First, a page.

I am going to address the vaccine mandates, since it is such a controversial topic right now. It is not an issue of whether we are legally able to require vaccination. According to Gostin et al. (2021), mandatory vaccine mandates are legal, since the federal case of Jacobson v Massachusetts upheld mandatory vaccinations as a condition for children to attend school in 1905. They also indicate that adult mandatory vaccination is very rare and usually limited to specific situations such as working in healthcare or attending post-secondary educational institutions (Gostin et al., 2021).
The author of my article “May I Please See your Proof of Vaccination: Ethical Decision-Making About Vaccination Mandates” is in public service management at DePaul University, writing about mandatory vaccination and public restrictions thereof (Friedrich, 2021). She refers to the need to reach a immunity rate of about 70% to reach herd immunity (the level of immunity in which spread will be unlikely, even in the unvaccinated) and discusses two similar pandemics, polio and smallpox, and the approaches used then to achieve a similar goal. She then applies an ethical framework to this, developed by the Markkula Center for Applied Ethics at Santa Clara University and includes the following elements: “recognize the ethical issue, get the facts, evaluate alternative actions, make a decision and test it, act and reflect on the outcome” (Friedrich, 2021, p. 43). The issue is requiring proof of vaccination to do certain activities such as indoor gathering and travel allows the vaccinated to participate in activities that are reasonably safe given their status and without increasing their risk due to the presence of a large number of the unvaccinated being present, but at the same time creates a class system where two groups of citizens have different freedoms and rights. In gathering the data, the author acknowledges that one cannot see all unvaccinated people as “refusers” (Friedrich, 2021).
It comes back to the view of people as sinners or victims, as described by Mechanic & Tanner (2007). If the unvaccinated are seen as refusing the vaccine and being unwilling to trust science, then it is easy to ignore their position in this. If they are seen as victims, which might include the children, people with certain comorbidities, and those allergic to components of the vaccine who can’t get vaccinated, minorities with a past of victimization in research by our government and by science, those with a history of trauma that makes them more susceptible to conspiracy theories or anti-vaccine movements, and people who have not had access to receive a vaccine yet, then it becomes quite difficult to create this caste system for freedom.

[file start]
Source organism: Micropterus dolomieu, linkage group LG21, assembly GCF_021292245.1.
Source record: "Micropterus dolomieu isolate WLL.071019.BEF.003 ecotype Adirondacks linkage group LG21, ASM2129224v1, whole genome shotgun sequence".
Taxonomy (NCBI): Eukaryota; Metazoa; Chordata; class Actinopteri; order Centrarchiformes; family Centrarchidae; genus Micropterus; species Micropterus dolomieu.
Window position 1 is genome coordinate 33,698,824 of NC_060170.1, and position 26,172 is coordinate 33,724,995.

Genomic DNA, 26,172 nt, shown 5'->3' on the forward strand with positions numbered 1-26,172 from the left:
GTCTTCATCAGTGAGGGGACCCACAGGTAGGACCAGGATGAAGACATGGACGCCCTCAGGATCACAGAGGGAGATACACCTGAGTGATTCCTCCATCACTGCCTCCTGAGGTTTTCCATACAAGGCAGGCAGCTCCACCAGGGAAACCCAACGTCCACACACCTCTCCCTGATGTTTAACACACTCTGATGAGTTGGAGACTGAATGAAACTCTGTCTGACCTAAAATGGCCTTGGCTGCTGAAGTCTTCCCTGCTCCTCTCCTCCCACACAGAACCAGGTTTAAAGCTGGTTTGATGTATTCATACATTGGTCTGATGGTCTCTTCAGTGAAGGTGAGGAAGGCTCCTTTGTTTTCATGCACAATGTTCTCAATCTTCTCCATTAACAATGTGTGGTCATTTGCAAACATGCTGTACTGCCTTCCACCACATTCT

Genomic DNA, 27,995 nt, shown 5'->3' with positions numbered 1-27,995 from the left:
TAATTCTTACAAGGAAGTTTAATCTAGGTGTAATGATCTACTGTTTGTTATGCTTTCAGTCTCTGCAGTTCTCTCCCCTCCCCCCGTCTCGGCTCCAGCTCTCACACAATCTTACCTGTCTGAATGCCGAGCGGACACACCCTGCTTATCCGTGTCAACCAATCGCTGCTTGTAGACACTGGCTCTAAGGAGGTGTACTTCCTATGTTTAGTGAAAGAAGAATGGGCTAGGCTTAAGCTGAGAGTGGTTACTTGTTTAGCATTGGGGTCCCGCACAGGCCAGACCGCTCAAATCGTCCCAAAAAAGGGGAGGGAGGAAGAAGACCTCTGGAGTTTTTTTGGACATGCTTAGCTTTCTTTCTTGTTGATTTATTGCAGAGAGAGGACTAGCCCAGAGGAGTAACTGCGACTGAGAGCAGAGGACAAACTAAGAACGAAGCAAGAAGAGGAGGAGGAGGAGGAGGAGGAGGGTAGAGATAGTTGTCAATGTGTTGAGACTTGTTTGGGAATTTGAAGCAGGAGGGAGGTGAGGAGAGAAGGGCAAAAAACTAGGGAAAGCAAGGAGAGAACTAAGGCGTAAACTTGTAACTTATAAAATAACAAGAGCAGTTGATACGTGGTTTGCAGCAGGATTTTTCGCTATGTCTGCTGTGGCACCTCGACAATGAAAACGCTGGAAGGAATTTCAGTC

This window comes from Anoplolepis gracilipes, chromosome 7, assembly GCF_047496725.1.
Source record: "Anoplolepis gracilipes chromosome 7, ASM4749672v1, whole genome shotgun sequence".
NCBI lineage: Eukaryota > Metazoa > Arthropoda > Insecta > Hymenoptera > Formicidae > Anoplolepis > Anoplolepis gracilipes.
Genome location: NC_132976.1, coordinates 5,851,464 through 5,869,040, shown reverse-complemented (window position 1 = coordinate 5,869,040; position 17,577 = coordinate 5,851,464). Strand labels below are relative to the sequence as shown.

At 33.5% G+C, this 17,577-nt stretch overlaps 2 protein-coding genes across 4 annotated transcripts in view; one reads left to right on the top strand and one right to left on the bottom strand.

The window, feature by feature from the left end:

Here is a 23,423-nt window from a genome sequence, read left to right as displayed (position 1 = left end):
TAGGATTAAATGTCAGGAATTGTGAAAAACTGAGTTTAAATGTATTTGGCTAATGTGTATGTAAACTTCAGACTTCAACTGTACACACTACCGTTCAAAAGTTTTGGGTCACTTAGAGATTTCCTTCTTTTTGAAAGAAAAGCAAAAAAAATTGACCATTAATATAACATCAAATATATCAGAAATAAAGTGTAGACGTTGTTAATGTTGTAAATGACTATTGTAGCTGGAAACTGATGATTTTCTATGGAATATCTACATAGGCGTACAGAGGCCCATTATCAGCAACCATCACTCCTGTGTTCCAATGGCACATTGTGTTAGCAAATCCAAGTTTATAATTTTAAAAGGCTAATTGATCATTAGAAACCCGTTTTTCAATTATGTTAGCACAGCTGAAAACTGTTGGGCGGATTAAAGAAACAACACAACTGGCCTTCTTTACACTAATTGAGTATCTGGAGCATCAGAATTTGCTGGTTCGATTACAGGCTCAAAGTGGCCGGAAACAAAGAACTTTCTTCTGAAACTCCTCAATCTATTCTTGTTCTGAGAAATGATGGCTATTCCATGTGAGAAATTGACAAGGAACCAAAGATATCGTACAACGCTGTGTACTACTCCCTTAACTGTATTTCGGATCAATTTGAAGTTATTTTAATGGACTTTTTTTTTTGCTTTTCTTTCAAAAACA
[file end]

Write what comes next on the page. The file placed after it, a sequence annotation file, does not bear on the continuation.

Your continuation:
Friedrich (2021) makes some important points about the ethical approaches to this. According to the different ethical values (utilitarian, rights, justice, common good, virtue), virtue and common good ethics seem like the best ones to apply to the situation, as equal treatment is impossible, and each groups’ rights would directly oppose the others. Doing all or none would harm one group or the other indiscriminately and without exception. It effectively makes those without a choice collateral damage. According to the common good and virtue approach, restrictions such as masks could be used in certain high-risk situations such as airline travel and in healthcare facilities, and exemptions could be made for the vaccinated to go unmasked with proof of vaccination (or by the honor system) in lower risk scenarios such as in-person therapy appointments or going to a museum. This could also be applied to mandatory vaccination in certain high-risk fields. Friedrich posits that healthcare fields have an ethical duty to protect patients through vaccination, especially given that the clientele is vulnerable by definition. Other areas of employment do not have regular contact with vulnerable populations, or sometimes even the public, and mandatory vaccination does not make sense in those cases. This “would not only balance the least harm and the most good, but also best serve the overall common good” (Friedrich, 2021, p. 44).
Friedrich, S. (2021). May I please see your proof of vaccination?: Ethical decision-making about vaccination mandates. International Forum of Teaching & Studies, 17(2), 41–47.
Gostin, L. O., Salmon, D. A., & Larson, H. J. (2021). Mandating COVID-19 vaccines. JAMA, The Journal of the American Medical Association, 325(6), 532.
Mechanic, D., & Tanner, J. (2007). Vulnerable people, groups, and populations: societal view. Health Affairs (Project Hope), 26(5), 1220–1230. https://doi.org/10.1377/hlthaff.26.5.1220.